Evolutionary Medicine

The theoretical and methodological frameworks proposed by an anthropological evolutionary approach to the study of human diseases aim at clarifying the causative relationships between our evolutionary history and present-day patterns of disease susceptibility with the final goal of explaining why our species is prone to develop certain pathological conditions.

 During the recent evolutionary history of H. sapiens, populations inhabiting different regions of the world have developed specific biological and cultural adaptations to cope with peculiar environments. However, the ecological and cultural contexts in which they evolved for thousands of years have rapidly changed in the modern era, and these modifications occurred in a timeframe that is incompatible with that of evolutionary processes, so that our genome was not able to properly adapt to the new conditions. Such a mismatch recently arisen between some adaptive traits previously shaped for millennia by natural selection and modern lifestyles could have triggered their shift into maladaptive ones, thus underlying increased disease susceptibility of certain human populations.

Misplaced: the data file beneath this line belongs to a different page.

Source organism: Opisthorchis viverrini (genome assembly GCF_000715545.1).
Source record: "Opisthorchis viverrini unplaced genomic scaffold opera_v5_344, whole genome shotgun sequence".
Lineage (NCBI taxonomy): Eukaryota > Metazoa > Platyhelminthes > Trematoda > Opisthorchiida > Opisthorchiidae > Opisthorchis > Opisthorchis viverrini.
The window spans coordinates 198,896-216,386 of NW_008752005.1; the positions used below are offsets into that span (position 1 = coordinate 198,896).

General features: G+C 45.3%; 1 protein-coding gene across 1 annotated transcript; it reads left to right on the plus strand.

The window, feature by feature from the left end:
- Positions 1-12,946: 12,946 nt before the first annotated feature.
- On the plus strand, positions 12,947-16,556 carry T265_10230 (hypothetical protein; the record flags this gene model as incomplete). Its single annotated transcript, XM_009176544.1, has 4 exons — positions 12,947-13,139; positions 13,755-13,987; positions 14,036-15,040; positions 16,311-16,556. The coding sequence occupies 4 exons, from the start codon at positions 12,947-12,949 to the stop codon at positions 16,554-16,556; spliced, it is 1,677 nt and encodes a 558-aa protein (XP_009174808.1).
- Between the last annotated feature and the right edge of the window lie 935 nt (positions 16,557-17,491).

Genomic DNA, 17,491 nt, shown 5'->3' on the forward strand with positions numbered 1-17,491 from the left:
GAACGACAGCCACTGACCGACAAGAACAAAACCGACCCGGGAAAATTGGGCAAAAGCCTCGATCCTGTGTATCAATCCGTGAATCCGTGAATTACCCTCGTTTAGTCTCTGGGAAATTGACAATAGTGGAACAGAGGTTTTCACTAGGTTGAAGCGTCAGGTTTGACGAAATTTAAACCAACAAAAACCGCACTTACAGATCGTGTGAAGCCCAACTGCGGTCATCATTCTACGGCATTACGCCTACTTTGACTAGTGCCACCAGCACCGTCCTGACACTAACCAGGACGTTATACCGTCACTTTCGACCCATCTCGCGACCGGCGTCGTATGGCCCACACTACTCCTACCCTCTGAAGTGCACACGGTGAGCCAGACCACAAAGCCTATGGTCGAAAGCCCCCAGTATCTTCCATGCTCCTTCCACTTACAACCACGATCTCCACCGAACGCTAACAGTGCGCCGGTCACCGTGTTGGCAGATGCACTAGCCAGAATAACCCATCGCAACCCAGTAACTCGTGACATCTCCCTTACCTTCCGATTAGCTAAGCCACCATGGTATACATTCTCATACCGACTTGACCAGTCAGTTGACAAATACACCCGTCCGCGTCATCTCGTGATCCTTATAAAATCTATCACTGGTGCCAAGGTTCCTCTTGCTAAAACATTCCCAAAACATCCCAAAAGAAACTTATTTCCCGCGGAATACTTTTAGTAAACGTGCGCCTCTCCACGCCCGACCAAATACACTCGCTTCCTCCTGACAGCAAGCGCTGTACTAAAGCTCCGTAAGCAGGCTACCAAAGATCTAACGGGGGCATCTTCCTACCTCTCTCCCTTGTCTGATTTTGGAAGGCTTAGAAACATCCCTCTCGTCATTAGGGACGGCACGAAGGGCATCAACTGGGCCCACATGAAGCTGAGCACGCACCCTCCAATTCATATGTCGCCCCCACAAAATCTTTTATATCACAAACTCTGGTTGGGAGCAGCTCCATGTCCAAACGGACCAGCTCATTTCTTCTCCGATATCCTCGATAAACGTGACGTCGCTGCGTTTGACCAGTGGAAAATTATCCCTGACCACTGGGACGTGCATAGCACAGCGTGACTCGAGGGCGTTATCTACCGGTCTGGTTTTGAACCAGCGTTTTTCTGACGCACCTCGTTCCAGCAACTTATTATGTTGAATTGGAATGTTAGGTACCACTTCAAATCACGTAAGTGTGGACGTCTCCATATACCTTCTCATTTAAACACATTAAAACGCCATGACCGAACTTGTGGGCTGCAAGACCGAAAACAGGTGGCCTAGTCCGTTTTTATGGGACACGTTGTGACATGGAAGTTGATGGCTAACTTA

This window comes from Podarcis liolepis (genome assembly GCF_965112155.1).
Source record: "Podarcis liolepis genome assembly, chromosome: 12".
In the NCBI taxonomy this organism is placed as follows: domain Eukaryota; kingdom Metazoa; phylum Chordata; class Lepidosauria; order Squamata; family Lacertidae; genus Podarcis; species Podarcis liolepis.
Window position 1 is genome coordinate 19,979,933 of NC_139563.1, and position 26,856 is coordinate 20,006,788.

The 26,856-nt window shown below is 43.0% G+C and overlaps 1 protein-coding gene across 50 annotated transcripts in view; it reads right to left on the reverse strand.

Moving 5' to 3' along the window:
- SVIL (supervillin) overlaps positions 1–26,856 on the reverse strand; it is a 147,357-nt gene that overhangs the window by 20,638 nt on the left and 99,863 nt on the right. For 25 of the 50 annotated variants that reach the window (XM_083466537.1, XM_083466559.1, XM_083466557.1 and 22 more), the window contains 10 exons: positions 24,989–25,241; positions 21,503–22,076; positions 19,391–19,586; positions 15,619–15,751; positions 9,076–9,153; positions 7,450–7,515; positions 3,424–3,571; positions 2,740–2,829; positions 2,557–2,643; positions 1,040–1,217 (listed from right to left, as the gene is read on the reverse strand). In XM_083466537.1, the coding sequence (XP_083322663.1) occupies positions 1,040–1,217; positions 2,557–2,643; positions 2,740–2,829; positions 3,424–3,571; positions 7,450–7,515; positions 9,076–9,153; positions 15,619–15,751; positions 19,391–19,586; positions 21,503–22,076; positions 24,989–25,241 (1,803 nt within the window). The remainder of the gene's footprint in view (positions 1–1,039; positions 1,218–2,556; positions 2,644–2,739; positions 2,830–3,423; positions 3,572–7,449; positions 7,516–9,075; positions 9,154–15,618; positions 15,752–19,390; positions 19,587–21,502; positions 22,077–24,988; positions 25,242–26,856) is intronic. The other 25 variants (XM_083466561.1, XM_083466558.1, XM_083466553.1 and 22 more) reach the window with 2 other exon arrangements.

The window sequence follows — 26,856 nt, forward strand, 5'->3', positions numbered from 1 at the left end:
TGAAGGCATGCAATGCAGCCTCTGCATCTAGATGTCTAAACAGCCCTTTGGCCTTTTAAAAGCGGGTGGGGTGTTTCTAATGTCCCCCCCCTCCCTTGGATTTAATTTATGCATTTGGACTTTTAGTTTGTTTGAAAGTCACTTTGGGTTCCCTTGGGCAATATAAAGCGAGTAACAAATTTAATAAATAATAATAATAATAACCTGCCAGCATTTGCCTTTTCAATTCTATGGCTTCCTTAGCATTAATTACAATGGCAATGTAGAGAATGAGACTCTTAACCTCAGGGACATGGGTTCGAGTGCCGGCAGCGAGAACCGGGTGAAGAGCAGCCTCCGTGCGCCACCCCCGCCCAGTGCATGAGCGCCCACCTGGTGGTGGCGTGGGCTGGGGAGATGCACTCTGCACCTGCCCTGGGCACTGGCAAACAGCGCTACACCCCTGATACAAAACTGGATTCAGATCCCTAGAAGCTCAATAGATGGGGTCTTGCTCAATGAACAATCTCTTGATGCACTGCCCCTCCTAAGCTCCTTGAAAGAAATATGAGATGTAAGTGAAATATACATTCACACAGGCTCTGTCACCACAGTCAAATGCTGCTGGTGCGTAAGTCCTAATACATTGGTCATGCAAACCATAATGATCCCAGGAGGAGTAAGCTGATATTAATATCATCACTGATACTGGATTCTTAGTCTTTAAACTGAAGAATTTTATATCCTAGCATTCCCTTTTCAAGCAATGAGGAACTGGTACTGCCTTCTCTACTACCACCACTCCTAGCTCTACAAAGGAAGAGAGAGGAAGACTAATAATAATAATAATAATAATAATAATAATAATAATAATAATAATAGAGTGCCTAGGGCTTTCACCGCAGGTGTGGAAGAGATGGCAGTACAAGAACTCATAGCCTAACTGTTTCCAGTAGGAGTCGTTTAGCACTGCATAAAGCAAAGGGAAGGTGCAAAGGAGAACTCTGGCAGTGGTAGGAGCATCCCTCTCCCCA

By exploiting a multidisciplinary approach that conjugates competences from Molecular Anthropology, Evolutionary Biology and Medicine, we thus aim at investigating the genetic legacy of different selective pressures on human populations and at correlating them with diffusion patterns of specific pathological phenotypes that could be thus modeled as by-products of past selective events on loci now become detrimental. This promises to shed new light on the crucial medical implications of the adaptive processes occurred during the recent evolution of our species and to disentangle the evolutionary mechanisms that account for present-day differences in disease susceptibility among worldwide human groups, explaining what makes some of them more prone to the side effects of modern lifestyles.


Molecular Anthropology Lab